Generalizing post-stroke prognoses from research data to clinical data

Robert Loughnan, Diego L. Lorca-Puls, Andrea Gajardo-Vidal, Valeria Espejo-Videla, Céline R. Gillebert, Dante Mantini, Cathy J. Price, Thomas M.H. Hope

Research output: Contribution to journalArticlepeer-review

Abstract

Around a third of stroke survivors suffer from acquired language disorders (aphasia), but current medicine cannot predict whether or when they might recover. Prognostic research in this area increasingly draws on datasets associating structural brain imaging data with outcome scores for ever-larger samples of stroke patients. The aim is to learn brain-behaviour trends from these data, and generalize those trends to predict outcomes for new patients. The practical significance of this work depends on the expected breadth of that generalization. Here, we show that these models can generalize across countries and native languages (from British patients tested in English to Chilean patients tested in Spanish), across neuroimaging technology (from MRI to CT), and from scans collected months or years after stroke for research purposes, to scans collected days or weeks after stroke for clinical purposes.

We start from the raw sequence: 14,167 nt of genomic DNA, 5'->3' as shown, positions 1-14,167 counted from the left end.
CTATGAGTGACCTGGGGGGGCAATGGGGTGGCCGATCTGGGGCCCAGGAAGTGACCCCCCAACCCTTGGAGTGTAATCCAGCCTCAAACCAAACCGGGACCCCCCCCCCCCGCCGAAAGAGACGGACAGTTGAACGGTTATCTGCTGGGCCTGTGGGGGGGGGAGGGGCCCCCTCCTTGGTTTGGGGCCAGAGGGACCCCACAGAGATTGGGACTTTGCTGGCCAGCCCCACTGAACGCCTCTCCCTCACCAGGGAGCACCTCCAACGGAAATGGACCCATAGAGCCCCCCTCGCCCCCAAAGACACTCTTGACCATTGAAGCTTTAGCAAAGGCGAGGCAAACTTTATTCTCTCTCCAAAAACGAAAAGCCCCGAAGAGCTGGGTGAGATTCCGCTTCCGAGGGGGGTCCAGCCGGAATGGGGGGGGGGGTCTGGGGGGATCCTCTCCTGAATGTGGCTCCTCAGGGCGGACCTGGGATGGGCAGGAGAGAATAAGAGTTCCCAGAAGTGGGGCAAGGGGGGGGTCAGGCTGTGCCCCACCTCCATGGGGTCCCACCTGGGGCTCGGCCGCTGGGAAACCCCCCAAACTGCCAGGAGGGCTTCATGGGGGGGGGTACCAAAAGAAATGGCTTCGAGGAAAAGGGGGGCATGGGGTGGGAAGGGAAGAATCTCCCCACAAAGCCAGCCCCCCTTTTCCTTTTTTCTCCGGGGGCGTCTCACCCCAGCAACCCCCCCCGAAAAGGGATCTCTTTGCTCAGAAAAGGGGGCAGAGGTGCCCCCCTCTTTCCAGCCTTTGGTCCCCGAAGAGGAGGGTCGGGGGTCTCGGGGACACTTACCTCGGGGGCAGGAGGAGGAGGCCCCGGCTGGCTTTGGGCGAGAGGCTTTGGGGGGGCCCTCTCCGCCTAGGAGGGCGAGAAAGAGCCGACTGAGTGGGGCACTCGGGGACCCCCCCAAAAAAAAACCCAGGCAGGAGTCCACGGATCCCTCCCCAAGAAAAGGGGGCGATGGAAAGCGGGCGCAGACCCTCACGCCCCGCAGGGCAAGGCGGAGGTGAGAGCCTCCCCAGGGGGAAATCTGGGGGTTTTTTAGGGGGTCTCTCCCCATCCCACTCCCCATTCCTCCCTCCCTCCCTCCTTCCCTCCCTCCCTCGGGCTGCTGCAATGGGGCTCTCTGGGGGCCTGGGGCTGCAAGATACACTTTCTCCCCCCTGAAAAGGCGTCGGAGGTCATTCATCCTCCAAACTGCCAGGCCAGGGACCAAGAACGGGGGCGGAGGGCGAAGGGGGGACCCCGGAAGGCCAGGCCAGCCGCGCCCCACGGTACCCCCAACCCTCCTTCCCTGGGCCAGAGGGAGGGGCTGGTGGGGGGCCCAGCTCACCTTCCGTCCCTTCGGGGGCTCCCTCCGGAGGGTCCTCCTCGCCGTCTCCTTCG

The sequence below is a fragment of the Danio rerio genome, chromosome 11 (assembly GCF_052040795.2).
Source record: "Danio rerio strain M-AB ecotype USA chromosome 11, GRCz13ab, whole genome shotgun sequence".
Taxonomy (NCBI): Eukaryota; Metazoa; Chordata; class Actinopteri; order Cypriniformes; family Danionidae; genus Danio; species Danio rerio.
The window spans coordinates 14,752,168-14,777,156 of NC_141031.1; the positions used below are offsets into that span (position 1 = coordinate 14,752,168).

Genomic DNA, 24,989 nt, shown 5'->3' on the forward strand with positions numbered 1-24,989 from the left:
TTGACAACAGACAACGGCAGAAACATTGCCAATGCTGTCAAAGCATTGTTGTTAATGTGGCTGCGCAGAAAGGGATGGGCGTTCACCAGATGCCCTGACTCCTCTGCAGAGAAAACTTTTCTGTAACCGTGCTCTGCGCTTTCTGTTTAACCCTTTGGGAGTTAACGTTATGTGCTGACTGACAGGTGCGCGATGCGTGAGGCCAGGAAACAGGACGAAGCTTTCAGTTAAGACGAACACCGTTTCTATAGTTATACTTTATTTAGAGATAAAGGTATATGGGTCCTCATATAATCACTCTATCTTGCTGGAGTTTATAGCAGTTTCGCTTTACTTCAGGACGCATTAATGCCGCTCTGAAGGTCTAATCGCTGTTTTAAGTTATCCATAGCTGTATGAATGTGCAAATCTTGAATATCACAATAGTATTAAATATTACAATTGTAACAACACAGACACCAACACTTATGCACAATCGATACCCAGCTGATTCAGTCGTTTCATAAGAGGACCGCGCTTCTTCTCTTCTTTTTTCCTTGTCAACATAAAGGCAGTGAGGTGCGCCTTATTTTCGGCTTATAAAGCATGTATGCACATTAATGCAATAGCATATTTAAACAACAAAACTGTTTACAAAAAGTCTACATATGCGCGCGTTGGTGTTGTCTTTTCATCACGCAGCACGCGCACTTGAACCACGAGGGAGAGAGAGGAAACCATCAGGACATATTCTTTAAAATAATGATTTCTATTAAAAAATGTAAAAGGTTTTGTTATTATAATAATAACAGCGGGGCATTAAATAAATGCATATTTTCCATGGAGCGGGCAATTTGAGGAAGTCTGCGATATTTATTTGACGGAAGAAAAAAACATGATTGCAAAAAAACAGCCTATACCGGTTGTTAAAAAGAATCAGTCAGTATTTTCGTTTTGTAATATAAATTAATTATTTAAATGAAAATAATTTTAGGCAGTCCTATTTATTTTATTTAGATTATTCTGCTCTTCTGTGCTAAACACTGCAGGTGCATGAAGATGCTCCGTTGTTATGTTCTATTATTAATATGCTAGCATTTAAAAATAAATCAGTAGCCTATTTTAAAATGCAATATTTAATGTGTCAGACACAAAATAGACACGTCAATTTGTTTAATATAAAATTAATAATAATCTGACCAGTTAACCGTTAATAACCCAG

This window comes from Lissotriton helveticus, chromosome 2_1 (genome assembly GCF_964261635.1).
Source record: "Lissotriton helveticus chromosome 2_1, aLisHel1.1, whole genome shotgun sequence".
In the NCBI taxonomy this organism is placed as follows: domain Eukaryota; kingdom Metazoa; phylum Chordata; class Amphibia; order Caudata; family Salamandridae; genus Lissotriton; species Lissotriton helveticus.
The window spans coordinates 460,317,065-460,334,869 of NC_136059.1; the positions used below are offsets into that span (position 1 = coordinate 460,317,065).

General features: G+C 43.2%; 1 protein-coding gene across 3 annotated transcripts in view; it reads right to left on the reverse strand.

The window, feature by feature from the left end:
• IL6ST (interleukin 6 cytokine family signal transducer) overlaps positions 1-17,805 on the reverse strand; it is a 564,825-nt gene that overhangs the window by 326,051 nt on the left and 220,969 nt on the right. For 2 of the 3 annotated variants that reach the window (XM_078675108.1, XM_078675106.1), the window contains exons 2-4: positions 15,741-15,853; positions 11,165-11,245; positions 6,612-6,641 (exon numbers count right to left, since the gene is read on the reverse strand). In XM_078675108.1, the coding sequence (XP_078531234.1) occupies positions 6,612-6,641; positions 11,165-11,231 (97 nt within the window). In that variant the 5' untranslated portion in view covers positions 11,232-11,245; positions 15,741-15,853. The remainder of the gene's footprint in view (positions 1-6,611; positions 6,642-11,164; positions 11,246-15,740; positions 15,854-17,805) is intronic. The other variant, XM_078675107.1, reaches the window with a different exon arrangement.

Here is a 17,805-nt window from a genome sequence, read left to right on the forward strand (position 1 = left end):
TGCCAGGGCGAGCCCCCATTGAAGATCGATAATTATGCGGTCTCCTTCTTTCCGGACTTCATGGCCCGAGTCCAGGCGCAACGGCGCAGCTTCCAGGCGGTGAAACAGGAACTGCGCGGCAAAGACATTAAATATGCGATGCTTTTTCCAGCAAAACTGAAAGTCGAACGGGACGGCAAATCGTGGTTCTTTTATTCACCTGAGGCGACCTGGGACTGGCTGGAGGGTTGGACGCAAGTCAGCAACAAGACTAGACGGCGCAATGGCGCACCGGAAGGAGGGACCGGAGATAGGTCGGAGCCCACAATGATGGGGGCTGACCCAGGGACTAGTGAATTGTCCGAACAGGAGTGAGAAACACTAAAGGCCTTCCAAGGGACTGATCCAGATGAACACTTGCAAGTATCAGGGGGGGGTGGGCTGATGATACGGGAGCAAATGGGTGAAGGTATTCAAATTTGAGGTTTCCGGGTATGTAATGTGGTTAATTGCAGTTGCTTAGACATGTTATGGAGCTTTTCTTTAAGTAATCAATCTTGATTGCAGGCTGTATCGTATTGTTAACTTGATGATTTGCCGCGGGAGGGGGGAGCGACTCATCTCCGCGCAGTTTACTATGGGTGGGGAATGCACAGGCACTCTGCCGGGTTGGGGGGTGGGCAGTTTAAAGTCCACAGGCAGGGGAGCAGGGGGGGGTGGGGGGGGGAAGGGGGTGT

Original languageEnglish
Article number102005
JournalNeuroImage: Clinical
Volume24
DOIs
Publication statusPublished - Jan 1 2019

Keywords

  • Aphasia
  • Lesion growth
  • Plasticity
  • Prognosis
  • Stroke

ASJC Scopus subject areas

  • Radiology Nuclear Medicine and imaging
  • Neurology
  • Clinical Neurology
  • Cognitive Neuroscience

Fingerprint Dive into the research topics of 'Generalizing post-stroke prognoses from research data to clinical data'. Together they form a unique fingerprint.

Cite this